Look at You, Taylor Tomlinson—You’re Doing It!

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Look at You, Taylor Tomlinson—You’re Doing It!

Taylor Tomlinson’s Look at You shows how far she’s come since her first appearance on Netflix’s The Comedy Lineup in 2018. And her biggest revelation from the new special—that she has bipolar disorder and anxiety—explains some of it.

If you go back and watch Tomlinson’s 2018 appearance, you’ll notice the jokes are there, but the delivery is frantic and rushed—she doesn’t seem to take a breath. I remember watching it with a then-partner of mine who shook his head and said, “She’s scared.” I countered with, “But she has good form.” After all, we tend to slow down as we age.

In comparison, Look at You contains Obama-level pauses—pauses so pregnant you wonder if they’re going to come to term. And when they do, the punchlines tend to hit home. Tomlinson’s always been solid on craft, and this special really shows it by letting all parts of her jokes breathe.

Five minutes in, Tomlinson gets into her bipolar disorder diagnosis—or rather, her non-diagnosis—and this is where the special hits. Anyone who’s been through the mental health revolving door will relate to Taylor finally reverse-engineering her diagnosis via Googling her meds, finding what they most commonly treated, and asking her psychiatrist who confirmed with a, “Oh, yeah! I’m glad we figured that out.” To which Tomlinson quips, “‘This kind of feels like a putting your dog’s medication in cheese situation.’”

The most brilliant part of the show comes when Tomlinson launches into an extended analogy about mental illness being akin to not knowing how to swim: “It might be embarrassing to tell people, and it might be hard to take you certain places.” But taking medications, or wearing water wings in Tomlinson’s metaphor, eliminates the latter and alleviates the former—and anyone who makes fun of you for wearing water wings obviously doesn’t care if you drown and die.

Comparing this Tomlinson, speaking with measured conviction, to 2018 Tomlinson is to see a woman who has begun to mine her deepest insecurities and fears for material and come out the better for it. Although she started this process in her 2020 special Quarter-Life Crisis, it never fully materialized until now.

The pièce de résistance comes when Tomlinson talks about those who don’t use water wings when they know they need them—people who cling to a lifeguard, drowning their would-be savior as they claim they’re fine. Self-deprecatingly, Tomlinson uses the moment to talk about a few lifeguards she’s drowned, but the moment is more poignant than that. With the rise in acceptance of mental illness and the understanding that it’s not “all in your head,” the other piece often left unsaid is: self-awareness isn’t enough—you have to act. It may not always be water wings, but if you know you can’t swim and aren’t using any aids, you probably shouldn’t get in the pool.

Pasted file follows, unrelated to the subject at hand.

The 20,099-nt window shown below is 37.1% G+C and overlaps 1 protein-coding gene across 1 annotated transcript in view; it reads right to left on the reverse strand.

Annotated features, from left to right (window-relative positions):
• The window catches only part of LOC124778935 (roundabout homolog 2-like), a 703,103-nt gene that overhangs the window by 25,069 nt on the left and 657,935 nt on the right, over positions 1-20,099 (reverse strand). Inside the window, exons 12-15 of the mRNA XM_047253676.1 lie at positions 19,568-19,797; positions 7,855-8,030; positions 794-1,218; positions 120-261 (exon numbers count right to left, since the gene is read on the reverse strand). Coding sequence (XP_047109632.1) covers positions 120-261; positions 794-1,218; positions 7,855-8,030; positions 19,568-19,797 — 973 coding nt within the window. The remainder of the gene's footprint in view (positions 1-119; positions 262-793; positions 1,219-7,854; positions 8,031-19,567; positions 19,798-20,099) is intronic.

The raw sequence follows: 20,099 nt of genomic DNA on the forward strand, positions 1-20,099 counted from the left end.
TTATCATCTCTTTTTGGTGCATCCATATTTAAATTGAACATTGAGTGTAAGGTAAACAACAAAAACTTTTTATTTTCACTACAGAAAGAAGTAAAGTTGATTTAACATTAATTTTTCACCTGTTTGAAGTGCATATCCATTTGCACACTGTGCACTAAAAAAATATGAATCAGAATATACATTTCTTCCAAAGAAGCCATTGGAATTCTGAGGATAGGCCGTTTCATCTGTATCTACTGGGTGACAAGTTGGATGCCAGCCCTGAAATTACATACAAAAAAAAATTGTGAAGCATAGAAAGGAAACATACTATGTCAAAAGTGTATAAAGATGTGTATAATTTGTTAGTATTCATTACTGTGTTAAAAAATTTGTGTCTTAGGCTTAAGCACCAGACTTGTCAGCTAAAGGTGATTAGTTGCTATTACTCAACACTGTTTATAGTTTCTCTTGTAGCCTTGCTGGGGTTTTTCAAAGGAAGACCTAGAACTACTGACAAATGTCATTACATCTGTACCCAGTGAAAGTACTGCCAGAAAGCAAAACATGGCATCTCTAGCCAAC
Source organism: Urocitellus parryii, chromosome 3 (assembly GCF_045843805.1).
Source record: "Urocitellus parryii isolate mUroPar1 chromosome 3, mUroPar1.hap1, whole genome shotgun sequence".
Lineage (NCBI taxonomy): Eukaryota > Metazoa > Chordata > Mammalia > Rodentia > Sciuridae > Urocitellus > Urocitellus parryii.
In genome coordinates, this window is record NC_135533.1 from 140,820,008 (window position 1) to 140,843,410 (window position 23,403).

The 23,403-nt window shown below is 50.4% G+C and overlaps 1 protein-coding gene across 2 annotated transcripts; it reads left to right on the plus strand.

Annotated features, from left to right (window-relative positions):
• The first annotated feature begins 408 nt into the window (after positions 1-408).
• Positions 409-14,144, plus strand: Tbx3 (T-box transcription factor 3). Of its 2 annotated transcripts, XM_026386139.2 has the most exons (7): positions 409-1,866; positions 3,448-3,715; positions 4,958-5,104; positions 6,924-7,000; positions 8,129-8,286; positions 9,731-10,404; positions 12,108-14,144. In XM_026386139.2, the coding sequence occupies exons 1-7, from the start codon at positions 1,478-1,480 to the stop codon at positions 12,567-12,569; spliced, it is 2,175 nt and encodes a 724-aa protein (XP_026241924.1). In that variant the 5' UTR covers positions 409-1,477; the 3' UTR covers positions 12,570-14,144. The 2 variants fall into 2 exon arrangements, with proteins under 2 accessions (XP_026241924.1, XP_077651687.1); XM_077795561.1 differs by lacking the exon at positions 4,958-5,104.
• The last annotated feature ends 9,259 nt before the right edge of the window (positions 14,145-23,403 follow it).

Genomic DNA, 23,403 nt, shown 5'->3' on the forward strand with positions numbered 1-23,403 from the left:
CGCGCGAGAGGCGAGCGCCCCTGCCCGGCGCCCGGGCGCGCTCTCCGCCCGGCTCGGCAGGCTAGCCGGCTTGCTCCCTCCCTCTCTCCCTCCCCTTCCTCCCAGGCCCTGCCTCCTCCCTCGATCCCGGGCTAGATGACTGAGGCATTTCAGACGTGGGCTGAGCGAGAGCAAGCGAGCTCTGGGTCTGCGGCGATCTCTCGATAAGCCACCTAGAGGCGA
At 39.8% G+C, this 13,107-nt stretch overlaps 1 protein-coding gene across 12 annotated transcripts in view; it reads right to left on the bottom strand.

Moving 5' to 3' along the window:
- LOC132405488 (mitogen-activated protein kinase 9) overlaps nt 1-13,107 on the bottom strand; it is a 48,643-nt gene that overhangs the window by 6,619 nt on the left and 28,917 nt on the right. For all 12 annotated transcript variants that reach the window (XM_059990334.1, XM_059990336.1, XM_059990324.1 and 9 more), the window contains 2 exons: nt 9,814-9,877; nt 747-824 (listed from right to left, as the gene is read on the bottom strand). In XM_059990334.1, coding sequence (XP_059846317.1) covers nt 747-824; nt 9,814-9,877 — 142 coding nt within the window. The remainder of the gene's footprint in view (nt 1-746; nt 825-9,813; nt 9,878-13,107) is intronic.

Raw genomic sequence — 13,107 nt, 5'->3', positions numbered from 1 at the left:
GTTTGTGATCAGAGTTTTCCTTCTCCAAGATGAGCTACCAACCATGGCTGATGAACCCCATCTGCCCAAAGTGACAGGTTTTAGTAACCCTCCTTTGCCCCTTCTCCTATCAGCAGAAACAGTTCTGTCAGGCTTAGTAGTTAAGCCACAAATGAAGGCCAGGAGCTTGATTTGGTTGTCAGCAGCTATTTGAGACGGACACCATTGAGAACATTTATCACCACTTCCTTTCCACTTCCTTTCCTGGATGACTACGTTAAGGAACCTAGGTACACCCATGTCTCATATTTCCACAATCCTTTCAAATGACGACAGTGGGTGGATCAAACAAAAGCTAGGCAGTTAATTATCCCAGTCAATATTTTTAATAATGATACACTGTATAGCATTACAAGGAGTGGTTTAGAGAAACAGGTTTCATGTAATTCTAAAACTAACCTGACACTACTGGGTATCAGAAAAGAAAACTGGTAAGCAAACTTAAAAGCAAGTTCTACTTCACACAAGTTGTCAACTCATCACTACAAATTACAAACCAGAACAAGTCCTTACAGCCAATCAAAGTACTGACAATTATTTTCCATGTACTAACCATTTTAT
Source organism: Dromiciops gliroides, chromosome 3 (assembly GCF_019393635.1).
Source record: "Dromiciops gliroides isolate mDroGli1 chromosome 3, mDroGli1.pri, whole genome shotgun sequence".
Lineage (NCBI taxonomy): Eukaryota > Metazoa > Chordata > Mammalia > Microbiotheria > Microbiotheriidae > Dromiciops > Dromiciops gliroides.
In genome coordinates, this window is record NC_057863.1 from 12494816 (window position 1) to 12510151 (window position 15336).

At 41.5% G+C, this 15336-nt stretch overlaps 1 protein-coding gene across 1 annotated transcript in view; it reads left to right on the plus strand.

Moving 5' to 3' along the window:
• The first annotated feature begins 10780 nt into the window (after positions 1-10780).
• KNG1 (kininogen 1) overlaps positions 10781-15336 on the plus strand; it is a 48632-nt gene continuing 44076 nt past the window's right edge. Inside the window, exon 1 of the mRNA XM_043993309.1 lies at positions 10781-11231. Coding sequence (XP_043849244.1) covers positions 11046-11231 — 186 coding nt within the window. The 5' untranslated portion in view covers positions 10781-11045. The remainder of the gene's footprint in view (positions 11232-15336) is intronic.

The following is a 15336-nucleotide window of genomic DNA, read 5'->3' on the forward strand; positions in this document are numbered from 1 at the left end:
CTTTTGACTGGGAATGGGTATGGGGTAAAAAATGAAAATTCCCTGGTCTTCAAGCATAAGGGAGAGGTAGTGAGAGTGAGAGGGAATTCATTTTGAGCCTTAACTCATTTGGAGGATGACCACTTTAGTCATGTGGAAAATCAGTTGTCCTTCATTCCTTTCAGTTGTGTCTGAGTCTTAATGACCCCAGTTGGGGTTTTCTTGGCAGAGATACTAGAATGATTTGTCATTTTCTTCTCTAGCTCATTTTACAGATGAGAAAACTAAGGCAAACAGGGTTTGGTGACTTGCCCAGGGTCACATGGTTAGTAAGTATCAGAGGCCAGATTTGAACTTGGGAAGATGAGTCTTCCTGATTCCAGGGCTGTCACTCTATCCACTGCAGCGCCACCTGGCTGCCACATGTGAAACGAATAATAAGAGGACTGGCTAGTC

And following this brilliant analogy, executed so well and transcending so many taboo topics, Tomlinson turns to well-trod territory to lampoon her religious upbringing. Unfortunately, she falls into clichés and banal observations, touched on in Quarter-Life Crisis, but packages them as revelations.

When Tomlinson dives into her anxiety, which she traces back to the early death of her mother, and how much she’s achieved at a young age in spite of it, her 2018 performance adds up; Tomlinson was only 25 years old and was cutting her teeth on Netflix’s stage. Most comics her age (and older) are vying for spots on a local open mic’s list. She’s still figuring out how to transform trauma into truths and some are little surface-level.

Of course, this devolves into dead mom jokes, which land, but Tomlinson’s assertion that some of the audience were “uncomfortable” didn’t, for me. Losing a parent at a young age is tragic, sure, but after the past few years we’ve had, I think the audience is a little tougher than Tomlinson gives them credit for.

It’s a shame she starts so strong, slowly shifts to surface-level insights, and, by the end, lets herself fall into unexamined stereotypes: religious people are taught masturbation is bad; anyone who comes to sexuality late is “weird”; women are more turned on by men being caring and responsible above anything else; dating a man seven years older than her (fellow comedian Sam Morril, who made the documentary Full Capacity, which includes his attempt to win Tomlinson back after a mid-lockdown split) is a game-changer.

Again, Tomlinson’s adept at writing jokes and her facial expressions work wonders. But she could have stretched a little further to find the funny in the trite truths. Tomlinson’s still young and figuring things out; I look forward to her next special as more of her ideas coalesce.

Meanwhile, I’m going to send my ex the swimming segment and a pair of water wings.

Brooke Knisley is a freelance journalist and comedy writer. She has balance issues. Let her harass you on Twitter @BrookeKnisley.